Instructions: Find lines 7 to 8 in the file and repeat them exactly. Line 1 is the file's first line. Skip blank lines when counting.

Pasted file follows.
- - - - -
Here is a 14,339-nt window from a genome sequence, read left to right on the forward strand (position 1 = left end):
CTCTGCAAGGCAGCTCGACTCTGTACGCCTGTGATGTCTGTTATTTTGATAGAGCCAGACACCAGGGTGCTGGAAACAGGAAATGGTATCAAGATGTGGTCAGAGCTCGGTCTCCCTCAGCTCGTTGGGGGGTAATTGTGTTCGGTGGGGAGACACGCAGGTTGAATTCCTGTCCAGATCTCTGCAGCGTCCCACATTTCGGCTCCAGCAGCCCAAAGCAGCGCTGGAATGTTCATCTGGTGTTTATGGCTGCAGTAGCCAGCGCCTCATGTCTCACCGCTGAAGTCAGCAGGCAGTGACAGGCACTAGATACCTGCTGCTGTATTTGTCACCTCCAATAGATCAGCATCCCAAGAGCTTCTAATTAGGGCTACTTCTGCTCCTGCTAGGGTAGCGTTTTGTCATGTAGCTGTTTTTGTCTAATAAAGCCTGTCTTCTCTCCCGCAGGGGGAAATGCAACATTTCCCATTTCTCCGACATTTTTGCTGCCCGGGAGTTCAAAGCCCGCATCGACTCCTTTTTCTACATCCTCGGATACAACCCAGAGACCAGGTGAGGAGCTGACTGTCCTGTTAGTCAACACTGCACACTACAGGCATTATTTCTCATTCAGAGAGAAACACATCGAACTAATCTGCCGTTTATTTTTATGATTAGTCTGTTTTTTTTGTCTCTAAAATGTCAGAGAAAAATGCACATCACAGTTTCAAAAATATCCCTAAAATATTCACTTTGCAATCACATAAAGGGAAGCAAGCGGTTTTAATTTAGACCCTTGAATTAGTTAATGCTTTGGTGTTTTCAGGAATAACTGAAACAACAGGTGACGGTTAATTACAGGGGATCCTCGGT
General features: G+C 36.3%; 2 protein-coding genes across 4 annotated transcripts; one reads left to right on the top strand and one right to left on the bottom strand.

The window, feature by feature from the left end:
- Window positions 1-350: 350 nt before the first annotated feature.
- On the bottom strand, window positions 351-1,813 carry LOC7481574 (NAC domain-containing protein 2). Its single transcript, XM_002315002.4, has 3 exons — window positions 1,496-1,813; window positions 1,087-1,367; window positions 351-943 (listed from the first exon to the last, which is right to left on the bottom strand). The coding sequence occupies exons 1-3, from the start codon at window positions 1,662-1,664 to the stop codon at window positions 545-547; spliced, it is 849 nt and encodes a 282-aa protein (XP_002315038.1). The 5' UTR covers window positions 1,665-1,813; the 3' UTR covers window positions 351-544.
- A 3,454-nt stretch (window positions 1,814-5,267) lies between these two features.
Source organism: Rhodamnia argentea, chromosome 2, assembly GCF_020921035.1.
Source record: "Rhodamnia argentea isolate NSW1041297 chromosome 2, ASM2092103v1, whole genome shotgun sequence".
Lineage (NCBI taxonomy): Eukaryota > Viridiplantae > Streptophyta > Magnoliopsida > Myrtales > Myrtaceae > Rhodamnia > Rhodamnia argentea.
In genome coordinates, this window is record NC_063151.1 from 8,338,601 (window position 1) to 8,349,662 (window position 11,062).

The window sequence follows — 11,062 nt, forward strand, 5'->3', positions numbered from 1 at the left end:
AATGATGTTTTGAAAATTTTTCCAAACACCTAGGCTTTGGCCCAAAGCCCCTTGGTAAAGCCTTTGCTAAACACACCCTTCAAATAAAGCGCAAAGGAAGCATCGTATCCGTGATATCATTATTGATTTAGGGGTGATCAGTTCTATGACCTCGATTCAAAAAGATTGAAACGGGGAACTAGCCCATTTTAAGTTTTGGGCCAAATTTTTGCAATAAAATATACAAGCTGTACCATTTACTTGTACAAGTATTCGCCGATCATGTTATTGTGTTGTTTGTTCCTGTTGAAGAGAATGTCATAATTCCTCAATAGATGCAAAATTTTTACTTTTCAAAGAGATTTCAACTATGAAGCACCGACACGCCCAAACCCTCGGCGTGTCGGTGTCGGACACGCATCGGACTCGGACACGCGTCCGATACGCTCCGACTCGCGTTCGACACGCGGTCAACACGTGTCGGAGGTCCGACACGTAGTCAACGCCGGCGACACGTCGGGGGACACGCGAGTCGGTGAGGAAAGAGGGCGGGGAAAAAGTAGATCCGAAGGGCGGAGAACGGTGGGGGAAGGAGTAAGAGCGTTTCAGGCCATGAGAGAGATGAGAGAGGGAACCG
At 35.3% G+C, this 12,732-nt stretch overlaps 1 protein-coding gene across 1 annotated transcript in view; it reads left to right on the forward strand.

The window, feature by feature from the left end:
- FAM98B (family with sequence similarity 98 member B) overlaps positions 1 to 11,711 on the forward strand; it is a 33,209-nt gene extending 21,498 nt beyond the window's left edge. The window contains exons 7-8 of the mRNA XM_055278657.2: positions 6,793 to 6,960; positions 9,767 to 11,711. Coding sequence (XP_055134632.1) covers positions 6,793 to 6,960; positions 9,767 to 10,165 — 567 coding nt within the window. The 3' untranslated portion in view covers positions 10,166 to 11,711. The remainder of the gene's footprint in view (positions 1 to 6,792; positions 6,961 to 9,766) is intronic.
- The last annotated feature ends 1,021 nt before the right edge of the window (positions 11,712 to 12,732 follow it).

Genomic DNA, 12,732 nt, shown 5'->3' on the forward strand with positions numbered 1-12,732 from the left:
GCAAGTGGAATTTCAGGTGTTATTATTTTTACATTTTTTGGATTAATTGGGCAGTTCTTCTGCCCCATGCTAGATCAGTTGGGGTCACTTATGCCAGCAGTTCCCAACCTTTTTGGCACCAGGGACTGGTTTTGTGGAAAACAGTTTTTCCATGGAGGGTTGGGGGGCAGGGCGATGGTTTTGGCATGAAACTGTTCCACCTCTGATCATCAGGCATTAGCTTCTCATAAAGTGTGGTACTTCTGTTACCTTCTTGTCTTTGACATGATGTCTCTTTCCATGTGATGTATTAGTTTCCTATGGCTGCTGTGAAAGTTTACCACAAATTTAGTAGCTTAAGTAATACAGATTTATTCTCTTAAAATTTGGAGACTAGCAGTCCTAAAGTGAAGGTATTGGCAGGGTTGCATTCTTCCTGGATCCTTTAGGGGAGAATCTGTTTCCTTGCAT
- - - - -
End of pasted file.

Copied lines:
- A 3,454-nt stretch (window positions 1,814-5,267) lies between these two features.
Source organism: Rhodamnia argentea, chromosome 2, assembly GCF_020921035.1.